“When we first joined, Pierce was kind of crappy,” Greenwood said. “Pierce was one of the worst schools in the nation, not even local kids wanted to come here.”
Martinez and Greenwood came to the conclusion that since no kids from the area wanted to come play for Pierce, that they should aim to get out-of-state kids that would be interested in an opportunity to play.
Greenwood called up his old high school coach, opposing high school coaches he played against and former teammates that are high school head coaches now to let them know about Pierce.
“Once the first couple players that came out here got scholarships, that sent a message to everyone else to come play at Pierce, because you can get that opportunity,” Greenwood said. “The message about us spread, and that was doing most of our recruiting for us.”
Greenwood’s connections range from states like New Jersey and Maryland all the way down south to Florida.
“With Greenwood having so many contacts in the East, it gives us flexibility in getting the best players for our team from different states other than California,” Sabolic said.
Greenwood’s latest big name recruit is freshman receiver Jaelen Strong, who Martinez believes is one of the best players in junior college.
Strong played high school football at West Catholic in Philadelphia, where he heard about Pierce from Gerald Bowman, who played last season.
Bowman got a scholarship offer to play for the University of Southern California, as he was one of 12 players to sign with a Division 1 school last year.
Sophomore punter Vince Salvati believes that out-of-state recruiting is great, because it gives players that didn’t get an offer out of high school another shot.
“Not only is the program getting highly sought [after] athletes, the program in return is getting these players to top universities that may have once been out of the picture during their high school years,” said Salvati.
With in-state recruiting many coaches only have headaches on the field, never worrying about life off the field, according to Martinez.
“These kids that move here from far away that have to suffer to pursue their dream, become grown up very quick,” Martinez said. “They’ve grown up so comfortable having mom and dad around, that they realize quick once they move out here that when they come home, mom’s cooking isn’t on the table anymore; they have to feed and fend for themselves now.”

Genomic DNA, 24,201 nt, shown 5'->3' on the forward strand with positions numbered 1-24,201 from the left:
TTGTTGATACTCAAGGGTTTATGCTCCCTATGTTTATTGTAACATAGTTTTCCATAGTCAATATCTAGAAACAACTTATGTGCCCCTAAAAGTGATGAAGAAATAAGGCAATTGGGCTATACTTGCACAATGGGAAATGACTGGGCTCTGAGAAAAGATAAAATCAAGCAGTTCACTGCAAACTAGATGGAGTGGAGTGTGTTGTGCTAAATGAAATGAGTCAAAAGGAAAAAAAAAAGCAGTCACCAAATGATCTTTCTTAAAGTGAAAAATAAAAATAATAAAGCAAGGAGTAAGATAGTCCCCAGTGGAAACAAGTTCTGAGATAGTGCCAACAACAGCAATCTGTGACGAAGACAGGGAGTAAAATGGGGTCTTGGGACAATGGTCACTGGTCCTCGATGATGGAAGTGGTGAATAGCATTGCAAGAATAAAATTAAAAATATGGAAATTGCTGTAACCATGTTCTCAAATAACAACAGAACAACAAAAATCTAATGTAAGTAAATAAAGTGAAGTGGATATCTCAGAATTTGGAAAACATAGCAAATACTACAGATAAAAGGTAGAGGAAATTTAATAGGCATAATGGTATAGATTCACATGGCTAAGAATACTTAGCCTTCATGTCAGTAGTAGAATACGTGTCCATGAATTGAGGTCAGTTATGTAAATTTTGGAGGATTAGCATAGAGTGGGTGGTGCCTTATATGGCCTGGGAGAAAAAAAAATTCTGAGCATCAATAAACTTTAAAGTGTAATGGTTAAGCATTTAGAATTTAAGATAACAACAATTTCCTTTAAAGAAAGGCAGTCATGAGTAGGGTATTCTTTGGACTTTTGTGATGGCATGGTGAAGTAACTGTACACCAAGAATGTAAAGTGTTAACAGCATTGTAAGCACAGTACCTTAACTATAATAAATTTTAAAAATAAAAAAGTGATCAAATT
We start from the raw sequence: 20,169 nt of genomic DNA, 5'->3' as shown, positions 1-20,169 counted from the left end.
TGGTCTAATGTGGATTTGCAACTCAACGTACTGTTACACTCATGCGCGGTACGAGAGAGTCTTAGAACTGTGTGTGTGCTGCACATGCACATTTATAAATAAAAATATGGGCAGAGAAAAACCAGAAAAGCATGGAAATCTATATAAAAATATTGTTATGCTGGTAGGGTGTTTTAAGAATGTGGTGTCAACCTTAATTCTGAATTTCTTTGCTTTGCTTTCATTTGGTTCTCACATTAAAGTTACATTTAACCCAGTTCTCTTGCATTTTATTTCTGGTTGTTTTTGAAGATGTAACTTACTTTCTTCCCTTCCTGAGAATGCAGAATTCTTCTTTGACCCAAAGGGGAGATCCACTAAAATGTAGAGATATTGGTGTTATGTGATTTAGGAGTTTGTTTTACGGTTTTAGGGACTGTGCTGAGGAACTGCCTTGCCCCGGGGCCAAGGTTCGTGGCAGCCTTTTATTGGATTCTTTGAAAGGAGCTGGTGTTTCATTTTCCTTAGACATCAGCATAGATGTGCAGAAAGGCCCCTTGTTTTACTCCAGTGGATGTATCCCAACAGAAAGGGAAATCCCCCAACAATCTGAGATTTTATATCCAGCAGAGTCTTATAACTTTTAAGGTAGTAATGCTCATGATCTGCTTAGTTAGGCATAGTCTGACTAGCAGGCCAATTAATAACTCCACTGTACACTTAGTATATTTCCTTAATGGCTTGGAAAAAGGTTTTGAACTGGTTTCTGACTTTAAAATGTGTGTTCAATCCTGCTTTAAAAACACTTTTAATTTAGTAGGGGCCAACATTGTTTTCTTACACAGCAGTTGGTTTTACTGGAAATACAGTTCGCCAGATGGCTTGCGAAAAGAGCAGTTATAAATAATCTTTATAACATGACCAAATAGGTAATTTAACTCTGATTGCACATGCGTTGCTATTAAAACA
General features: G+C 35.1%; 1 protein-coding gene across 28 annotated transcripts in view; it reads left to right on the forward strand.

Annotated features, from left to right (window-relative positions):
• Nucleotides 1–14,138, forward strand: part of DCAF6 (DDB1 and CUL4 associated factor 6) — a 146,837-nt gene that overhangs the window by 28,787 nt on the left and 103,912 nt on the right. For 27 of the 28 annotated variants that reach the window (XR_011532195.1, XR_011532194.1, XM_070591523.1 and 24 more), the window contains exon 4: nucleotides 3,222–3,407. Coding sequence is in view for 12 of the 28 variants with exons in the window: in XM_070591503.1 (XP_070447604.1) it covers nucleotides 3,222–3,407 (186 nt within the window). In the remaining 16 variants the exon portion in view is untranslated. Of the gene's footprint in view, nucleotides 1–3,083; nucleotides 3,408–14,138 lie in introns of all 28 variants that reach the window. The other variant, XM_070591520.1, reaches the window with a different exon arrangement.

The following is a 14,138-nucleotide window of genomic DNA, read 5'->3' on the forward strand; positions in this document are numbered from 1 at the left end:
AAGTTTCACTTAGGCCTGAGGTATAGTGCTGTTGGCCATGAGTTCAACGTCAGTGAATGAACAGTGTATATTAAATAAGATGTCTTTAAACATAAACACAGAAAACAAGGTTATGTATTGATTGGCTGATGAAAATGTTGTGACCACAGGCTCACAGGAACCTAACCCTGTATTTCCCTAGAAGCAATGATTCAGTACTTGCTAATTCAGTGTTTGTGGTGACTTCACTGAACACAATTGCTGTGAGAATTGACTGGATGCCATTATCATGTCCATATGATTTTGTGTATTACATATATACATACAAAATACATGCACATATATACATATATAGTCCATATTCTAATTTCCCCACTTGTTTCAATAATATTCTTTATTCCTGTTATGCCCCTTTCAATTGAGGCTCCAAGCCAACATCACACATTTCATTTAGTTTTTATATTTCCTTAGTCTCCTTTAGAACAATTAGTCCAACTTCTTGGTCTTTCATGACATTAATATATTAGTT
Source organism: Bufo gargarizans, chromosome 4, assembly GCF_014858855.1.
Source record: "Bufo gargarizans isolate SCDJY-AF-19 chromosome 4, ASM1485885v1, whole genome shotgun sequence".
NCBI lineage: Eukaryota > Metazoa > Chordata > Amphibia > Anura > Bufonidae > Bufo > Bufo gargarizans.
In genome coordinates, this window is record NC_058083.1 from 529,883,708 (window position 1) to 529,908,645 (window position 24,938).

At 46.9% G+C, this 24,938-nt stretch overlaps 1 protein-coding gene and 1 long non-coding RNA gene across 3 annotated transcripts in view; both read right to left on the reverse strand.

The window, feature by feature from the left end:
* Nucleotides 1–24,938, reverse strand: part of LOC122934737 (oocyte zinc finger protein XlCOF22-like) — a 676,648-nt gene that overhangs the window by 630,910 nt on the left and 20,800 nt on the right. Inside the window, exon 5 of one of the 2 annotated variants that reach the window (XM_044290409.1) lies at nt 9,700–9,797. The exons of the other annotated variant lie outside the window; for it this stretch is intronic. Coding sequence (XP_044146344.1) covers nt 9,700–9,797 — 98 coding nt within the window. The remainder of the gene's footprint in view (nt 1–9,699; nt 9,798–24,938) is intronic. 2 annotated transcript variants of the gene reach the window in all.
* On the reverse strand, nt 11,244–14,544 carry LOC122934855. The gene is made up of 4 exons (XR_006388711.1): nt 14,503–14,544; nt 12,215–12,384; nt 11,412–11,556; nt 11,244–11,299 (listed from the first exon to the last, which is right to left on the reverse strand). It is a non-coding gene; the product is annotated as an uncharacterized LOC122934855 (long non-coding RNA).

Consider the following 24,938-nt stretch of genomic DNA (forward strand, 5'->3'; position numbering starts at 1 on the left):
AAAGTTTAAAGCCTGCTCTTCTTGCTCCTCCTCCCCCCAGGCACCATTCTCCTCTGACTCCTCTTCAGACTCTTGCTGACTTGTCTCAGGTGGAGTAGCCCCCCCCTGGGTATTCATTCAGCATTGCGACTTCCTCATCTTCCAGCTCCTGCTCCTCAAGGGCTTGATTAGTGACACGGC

Lindheim credits the problem of not recruiting out-of-state to housing being so expensive.
“With recruiting in-state players, that worry about these [whether] kids have a place to stay is the least of your worries, since they have family that live here,” Martinez said. “Having a place to stay if you’re an out-of-state player is difficult.”
Martinez and his coaching staff try to help the players in any way they can by letting the players know where there are open apartments near school so they can come and live out here.
“We’ll be like, ‘hey look there are some apartments in Reseda,’ call them and apply,” Martinez said.
Many players just end up staying at a friend’s house that lives in the area, according to Martinez.
Sabolic believes the coaching staff at Pierce works harder than any other coaching staff in the conference for getting players out.
“We have a reputation as a school now of getting players out of here with scholarships,” Martinez said. “This is our best weapon on how we can get new recruits to come here.”
Martinez aims for Pierce being the premiere school for football at the junior college level.
“I’m trying to make Pierce College the school to come to in Southern California if you’re trying to play football,” said Martinez.
The secret to Pierce’s success is not just about winning, but to have a good time and send them out to good schools.
“Many schools care more about winning than they care about getting players out,” Martinez said. “Winning is important, but if I can’t get every player to a good school on some kind of scholarship, then that is a failure for me personally.”
In the past five years, Pierce players have gotten over 150 scholarships to play football, according to Sabolic.
“That is an amazing number,” Sabolic said. “That doesn’t get as much attention as it should from the media.”
Pierce ended the 2012 season with nine wins– the most they have had as a coaching staff.
“We have done so much with Pierce that no one outside of us believed we could do,” Greenwood said. “Sometimes I care more than the players care about getting them out, because this is why we coach.”